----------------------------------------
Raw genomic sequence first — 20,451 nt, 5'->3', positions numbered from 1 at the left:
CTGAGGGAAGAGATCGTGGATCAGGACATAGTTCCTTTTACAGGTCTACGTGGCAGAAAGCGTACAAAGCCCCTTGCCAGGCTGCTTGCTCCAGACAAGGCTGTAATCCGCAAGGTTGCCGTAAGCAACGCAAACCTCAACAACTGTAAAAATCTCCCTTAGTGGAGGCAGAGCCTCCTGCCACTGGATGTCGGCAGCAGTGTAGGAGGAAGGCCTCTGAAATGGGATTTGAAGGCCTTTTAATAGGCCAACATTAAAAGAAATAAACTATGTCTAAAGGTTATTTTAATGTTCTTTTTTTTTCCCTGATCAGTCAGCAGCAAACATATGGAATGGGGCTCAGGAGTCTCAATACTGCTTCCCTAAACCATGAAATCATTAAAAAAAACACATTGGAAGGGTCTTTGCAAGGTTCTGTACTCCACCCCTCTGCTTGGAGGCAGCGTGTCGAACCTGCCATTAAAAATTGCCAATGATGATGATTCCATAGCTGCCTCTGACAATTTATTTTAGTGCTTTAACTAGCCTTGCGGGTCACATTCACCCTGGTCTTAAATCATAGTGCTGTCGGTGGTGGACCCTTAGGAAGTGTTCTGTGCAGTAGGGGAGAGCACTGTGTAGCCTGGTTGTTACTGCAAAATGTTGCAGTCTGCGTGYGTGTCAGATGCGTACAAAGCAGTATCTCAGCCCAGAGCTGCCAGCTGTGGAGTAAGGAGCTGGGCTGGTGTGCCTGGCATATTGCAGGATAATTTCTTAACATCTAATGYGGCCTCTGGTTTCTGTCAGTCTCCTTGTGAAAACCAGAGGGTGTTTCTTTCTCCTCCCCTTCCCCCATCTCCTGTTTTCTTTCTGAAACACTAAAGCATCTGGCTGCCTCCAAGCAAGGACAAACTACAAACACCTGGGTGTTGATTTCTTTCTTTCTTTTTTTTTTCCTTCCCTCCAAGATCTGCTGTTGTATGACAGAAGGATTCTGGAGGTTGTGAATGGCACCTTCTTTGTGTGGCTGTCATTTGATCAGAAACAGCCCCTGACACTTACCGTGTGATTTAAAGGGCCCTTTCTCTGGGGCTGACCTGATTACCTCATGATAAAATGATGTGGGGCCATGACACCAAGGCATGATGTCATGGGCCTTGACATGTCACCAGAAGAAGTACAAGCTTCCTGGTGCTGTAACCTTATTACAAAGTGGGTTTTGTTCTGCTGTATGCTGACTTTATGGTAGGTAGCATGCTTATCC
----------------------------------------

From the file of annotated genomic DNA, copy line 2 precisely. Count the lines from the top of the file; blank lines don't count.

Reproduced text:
CTGAGGGAAGAGATCGTGGATCAGGACATAGTTCCTTTTACAGGTCTACGTGGCAGAAAGCGTACAAAGCCCCTTGCCAGGCTGCTTGCTCCAGACAAGGCTGTAATCCGCAAGGTTGCCGTAAGCAACGCAAACCTCAACAACTGTAAAAATCTCCCTTAGTGGAGGCAGAGCCTCCTGCCACTGGATGTCGGCAGCAGTGTAGGAGGAAGGCCTCTGAAATGGGATTTGAAGGCCTTTTAATAGGCCAACATTAAAAGAAATAAACTATGTCTAAAGGTTATTTTAATGTTCTTTTTTTTTCCCTGATCAGTCAGCAGCAAACATATGGAATGGGGCTCAGGAGTCTCAATACTGCTTCCCTAAACCATGAAATCATTAAAAAAAACACATTGGAAGGGTCTTTGCAAGGTTCTGTACTCCACCCCTCTGCTTGGAGGCAGCGTGTCGAACCTGCCATTAAAAATTGCCAATGATGATGATTCCATAGCTGCCTCTGACAATTTATTTTAGTGCTTTAACTAGCCTTGCGGGTCACATTCACCCTGGTCTTAAATCATAGTGCTGTCGGTGGTGGACCCTTAGGAAGTGTTCTGTGCAGTAGGGGAGAGCACTGTGTAGCCTGGTTGTTACTGCAAAATGTTGCAGTCTGCGTGYGTGTCAGATGCGTACAAAGCAGTATCTCAGCCCAGAGCTGCCAGCTGTGGAGTAAGGAGCTGGGCTGGTGTGCCTGGCATATTGCAGGATAATTTCTTAACATCTAATGYGGCCTCTGGTTTCTGTCAGTCTCCTTGTGAAAACCAGAGGGTGTTTCTTTCTCCTCCCCTTCCCCCATCTCCTGTTTTCTTTCTGAAACACTAAAGCATCTGGCTGCCTCCAAGCAAGGACAAACTACAAACACCTGGGTGTTGATTTCTTTCTTTCTTTTTTTTTTCCTTCCCTCCAAGATCTGCTGTTGTATGACAGAAGGATTCTGGAGGTTGTGAATGGCACCTTCTTTGTGTGGCTGTCATTTGATCAGAAACAGCCCCTGACACTTACCGTGTGATTTAAAGGGCCCTTTCTCTGGGGCTGACCTGATTACCTCATGATAAAATGATGTGGGGCCATGACACCAAGGCATGATGTCATGGGCCTTGACATGTCACCAGAAGAAGTACAAGCTTCCTGGTGCTGTAACCTTATTACAAAGTGGGTTTTGTTCTGCTGTATGCTGACTTTATGGTAGGTAGCATGCTTATCC